News & Views » Columns

Jack White’s spittle spat



News Hits learned a few things watching Jack White’s performance at a Detroit courthouse last week.

Lesson No.1: If the leader of the White Stripes ever wants to engage you in a conversation, you’d do well to chat along.

Lesson No. 2: A little spittle can be an honorable thing.

White, along with about a dozen print, TV and radio journalists, spent much of last Tuesday hanging out in the halls of Detroit’s 36th District Court; White’s lawyers were negotiating a plea deal that hit a few temporary snags. When it all got untangled, White, 28, pleaded guilty to one misdemeanor count of assault and battery. He originally was charged with aggravated assault, a felony that carries a potential maximum penalty of one year behind bars and/or a $1,000 fine. Instead of heading to the pokey, White’s penalty for pummeling Von Bondies’ singer Jason Stollsteimer at a Detroit music club in December was anger management classes and $750 in fines and court costs. He’s also prohibited from initiating contact with Stollsteimer.

For the deal to go through, White had to provide Judge Paula G. Humphries with his account of the incident. In White’s view, Stollsteimer had dissed him in the press, and White was looking to talk things out, mano a mano. But Stollsteimer wasn’t interested in any chitchat. Which made White spitting mad. Literally. After telling the judge he spat on Stollsteimer, White’s testimony devolved into what sounds like a bad joke, the one with a punch line that reads: He hammered my fist with his face. With face straight, White told the judge that as he and Stollsteimer tussled, the two fell to the floor, and Stollsteimer’s face landed on his fist. Along with that unfortunate tumble, White emphasized his displeasure with Stollsteimer by swiftly reapplying said fist to said face a few more times.

Afterward, White, nattily dressed in the same black tie, shirt and pinstripe suit he wore to his last court appearance, read from a prepared statement he’d jotted down on a piece of note paper and tucked into the crown of his black fedora.

“I was raised to believe that honor and integrity mean something and that those principles are worth defending,” White told reporters. “That’s the way I live my life.”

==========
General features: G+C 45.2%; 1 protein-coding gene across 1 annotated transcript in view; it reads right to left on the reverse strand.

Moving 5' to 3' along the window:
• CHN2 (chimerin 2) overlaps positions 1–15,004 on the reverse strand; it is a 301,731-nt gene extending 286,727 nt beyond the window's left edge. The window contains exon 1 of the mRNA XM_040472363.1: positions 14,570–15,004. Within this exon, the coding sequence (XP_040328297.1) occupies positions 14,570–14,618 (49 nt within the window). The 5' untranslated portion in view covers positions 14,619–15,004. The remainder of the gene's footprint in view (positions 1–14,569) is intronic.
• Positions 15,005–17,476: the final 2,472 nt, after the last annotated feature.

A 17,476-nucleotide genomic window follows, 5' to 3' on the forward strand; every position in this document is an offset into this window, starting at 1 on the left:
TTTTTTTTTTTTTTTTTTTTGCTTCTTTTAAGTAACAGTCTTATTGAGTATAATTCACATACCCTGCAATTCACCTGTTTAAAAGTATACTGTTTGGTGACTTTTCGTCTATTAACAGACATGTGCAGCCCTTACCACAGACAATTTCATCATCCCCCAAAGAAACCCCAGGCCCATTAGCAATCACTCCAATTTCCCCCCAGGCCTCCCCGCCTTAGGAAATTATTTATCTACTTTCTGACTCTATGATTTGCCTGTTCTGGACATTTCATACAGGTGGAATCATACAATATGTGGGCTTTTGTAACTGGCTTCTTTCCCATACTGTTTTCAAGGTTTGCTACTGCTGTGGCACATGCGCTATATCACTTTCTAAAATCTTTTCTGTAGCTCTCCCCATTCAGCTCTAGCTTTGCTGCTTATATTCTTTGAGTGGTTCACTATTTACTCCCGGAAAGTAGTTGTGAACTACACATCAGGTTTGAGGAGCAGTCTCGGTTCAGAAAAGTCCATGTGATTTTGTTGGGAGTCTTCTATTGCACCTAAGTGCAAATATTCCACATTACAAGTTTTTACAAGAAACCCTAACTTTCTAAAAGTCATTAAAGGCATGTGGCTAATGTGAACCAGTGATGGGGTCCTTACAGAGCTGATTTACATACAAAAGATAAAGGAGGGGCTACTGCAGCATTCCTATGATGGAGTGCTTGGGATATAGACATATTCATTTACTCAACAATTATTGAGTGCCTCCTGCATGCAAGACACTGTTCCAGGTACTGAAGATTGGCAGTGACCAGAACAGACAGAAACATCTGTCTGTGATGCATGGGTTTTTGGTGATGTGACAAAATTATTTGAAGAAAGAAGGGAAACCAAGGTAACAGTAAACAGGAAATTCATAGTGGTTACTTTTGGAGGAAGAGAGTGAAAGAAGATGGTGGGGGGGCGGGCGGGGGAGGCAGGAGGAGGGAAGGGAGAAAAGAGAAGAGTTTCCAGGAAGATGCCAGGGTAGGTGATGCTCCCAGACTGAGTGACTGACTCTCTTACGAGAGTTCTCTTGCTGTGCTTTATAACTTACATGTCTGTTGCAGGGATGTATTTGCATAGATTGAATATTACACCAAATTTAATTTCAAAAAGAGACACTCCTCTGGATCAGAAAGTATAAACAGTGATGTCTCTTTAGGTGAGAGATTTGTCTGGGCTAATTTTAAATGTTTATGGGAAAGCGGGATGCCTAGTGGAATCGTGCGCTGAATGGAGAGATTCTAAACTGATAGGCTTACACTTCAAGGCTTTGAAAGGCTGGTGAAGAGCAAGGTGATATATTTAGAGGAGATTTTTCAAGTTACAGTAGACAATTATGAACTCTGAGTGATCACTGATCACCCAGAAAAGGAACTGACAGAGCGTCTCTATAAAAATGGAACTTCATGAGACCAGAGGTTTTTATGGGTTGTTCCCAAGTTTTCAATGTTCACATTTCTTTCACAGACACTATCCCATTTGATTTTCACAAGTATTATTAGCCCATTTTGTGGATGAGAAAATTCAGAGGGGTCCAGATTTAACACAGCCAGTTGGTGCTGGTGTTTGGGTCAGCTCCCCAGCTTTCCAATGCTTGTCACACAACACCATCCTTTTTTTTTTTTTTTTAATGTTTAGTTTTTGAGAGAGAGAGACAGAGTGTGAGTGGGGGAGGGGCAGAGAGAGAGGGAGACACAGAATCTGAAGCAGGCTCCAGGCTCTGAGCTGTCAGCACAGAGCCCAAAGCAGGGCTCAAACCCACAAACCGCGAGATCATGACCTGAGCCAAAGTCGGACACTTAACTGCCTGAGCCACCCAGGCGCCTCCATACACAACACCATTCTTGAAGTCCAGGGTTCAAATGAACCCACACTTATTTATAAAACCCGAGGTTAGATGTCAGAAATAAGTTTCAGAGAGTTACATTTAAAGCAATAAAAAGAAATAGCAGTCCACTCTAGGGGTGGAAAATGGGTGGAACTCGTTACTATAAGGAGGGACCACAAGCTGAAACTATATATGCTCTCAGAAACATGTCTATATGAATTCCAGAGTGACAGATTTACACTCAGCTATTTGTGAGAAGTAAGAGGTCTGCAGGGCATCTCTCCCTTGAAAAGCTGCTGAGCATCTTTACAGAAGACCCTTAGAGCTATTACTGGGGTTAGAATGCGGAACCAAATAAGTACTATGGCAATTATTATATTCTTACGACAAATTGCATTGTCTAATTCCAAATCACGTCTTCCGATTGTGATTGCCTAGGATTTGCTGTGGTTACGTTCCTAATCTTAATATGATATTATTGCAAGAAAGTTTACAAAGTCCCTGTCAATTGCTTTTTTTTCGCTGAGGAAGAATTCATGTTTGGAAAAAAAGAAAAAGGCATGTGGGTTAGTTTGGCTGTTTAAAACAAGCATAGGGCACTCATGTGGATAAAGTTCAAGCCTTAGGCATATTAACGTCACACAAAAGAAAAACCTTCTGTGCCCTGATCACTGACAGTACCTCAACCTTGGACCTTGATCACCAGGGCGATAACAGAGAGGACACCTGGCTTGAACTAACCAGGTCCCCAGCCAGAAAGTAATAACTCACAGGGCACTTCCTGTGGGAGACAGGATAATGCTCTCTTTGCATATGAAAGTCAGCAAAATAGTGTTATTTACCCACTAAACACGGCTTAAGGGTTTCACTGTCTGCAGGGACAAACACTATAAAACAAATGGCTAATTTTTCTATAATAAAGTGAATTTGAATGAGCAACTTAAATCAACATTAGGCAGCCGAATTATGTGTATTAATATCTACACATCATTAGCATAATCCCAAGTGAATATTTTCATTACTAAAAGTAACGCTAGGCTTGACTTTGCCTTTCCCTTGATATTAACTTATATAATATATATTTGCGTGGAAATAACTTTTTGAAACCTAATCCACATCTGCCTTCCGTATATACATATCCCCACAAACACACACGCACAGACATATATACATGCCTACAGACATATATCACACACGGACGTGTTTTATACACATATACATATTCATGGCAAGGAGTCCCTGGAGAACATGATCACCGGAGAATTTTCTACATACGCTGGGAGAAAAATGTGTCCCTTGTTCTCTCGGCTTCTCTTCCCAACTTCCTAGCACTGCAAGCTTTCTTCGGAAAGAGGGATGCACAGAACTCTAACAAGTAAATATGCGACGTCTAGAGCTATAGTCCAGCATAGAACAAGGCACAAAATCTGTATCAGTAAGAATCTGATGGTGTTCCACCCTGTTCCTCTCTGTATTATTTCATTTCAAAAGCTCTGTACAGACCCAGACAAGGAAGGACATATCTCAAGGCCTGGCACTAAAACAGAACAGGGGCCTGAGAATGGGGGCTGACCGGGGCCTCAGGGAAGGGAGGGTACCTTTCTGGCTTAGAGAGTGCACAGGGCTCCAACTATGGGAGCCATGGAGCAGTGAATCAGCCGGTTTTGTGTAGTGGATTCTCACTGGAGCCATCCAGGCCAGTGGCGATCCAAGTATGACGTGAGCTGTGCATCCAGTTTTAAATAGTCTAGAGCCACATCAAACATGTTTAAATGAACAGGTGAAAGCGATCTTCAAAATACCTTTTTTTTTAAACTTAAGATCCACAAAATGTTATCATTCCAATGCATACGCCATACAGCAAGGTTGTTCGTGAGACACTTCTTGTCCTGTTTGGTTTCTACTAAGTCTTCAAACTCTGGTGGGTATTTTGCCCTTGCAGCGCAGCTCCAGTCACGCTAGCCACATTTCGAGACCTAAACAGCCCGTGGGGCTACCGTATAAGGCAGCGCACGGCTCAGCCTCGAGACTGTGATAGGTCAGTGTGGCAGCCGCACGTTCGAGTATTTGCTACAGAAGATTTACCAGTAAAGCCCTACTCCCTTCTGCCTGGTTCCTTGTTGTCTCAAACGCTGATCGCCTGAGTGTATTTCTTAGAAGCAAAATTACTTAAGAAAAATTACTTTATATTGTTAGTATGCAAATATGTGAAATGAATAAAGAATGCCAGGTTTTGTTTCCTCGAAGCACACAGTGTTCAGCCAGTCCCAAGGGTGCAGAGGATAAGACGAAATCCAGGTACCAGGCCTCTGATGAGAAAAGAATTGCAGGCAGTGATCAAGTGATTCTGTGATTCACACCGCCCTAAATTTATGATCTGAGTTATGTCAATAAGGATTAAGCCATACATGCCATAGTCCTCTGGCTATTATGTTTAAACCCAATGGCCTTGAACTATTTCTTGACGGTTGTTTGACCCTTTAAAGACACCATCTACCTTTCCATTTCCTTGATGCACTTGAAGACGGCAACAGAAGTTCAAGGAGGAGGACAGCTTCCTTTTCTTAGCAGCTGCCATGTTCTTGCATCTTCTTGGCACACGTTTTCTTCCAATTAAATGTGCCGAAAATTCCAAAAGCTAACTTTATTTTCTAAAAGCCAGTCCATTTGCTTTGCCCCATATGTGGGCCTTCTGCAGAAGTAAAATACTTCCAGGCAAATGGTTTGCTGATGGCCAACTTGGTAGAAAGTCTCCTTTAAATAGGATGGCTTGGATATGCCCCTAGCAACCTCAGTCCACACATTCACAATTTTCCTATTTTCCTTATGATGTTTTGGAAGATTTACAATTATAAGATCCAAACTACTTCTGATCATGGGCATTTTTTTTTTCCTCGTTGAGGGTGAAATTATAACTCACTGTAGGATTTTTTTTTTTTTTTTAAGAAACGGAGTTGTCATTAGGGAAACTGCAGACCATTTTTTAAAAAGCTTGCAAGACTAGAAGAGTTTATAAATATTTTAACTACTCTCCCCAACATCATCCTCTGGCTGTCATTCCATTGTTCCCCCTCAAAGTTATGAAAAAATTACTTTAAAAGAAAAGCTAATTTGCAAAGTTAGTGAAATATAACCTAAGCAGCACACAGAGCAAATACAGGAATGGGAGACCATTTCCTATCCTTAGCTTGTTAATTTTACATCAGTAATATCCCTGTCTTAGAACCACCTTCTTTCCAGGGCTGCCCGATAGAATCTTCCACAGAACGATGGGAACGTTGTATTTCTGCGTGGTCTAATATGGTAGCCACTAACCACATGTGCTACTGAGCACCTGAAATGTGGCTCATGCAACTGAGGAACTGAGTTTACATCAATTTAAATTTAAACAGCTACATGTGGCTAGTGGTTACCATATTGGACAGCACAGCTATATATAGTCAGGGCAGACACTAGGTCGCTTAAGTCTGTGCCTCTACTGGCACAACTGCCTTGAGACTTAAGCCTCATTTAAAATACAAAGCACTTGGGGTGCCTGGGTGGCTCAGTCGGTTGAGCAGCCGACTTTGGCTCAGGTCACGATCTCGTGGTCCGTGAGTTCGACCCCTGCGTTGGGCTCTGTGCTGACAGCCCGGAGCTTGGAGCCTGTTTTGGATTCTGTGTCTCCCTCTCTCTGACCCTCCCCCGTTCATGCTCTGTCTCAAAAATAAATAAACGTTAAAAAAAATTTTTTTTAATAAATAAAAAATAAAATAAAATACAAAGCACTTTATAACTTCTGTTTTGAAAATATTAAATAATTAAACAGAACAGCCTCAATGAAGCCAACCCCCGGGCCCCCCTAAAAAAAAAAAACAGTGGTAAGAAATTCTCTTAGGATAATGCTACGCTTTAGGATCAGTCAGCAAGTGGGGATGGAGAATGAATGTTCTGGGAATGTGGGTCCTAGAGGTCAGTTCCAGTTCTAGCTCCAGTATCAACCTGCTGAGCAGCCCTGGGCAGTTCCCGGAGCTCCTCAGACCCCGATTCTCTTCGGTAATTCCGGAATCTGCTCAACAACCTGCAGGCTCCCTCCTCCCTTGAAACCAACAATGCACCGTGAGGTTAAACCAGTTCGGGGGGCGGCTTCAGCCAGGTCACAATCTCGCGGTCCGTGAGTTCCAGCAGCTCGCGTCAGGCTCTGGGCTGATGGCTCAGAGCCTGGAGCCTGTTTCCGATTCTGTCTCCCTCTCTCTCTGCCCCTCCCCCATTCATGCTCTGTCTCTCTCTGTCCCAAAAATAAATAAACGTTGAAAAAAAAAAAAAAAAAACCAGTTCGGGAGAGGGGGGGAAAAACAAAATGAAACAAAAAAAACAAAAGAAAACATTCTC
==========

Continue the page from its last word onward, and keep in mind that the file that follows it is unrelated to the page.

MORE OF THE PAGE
News Hits wanted to ask him exactly where spittle projectiles fit in with that code of honor, but White wasn’t taking any questions. We’d guess it ranks somewhat below slapping an adversary in the face with a glove and challenging him to a duel at dawn, but News Hits is old school that way.

White also expressed remorse, not for sending Stollsteimer to the hospital to be treated for his blackened eyes and bloody nose, but rather for allowing himself to be “provoked” into a fight.

Like we said, remember Lesson No. 1: If Jack wants to engage you in a conversation, start talking. You wouldn’t want to provoke him.

One of White’s lawyers, Wally Piszczatowski, extended this blame-the-victim implication by stating: “Had Jason decided to talk to Jack, we might not have been here today.”

The Wayne County Prosecutor’s Office issued a statement assuring everyone that the garage rock god had received no special treatment, and that the plea deal he worked out is typical. We checked with the Legal Aid and Defenders Association, which agreed with that assessment.

The anger management classes will be with a counselor of White’s choosing. It’s up to the counselor to determine exactly how much management the Jackster’s anger needs.

Contact News Hits at 313-202-8004 or

We welcome readers to submit letters regarding articles and content in Detroit Metro Times. Letters should be a minimum of 150 words, refer to content that has appeared on Detroit Metro Times, and must include the writer's full name, address, and phone number for verification purposes. No attachments will be considered. Writers of letters selected for publication will be notified via email. Letters may be edited and shortened for space.

Email us at

Support Local Journalism.
Join the Detroit Metro Times Press Club

Local journalism is information. Information is power. And we believe everyone deserves access to accurate independent coverage of their community and state. Our readers helped us continue this coverage in 2020, and we are so grateful for the support.

Help us keep this coverage going in 2021. Whether it's a one-time acknowledgement of this article or an ongoing membership pledge, your support goes to local-based reporting from our small but mighty team.

Join the Metro Times Press Club for as little as $5 a month.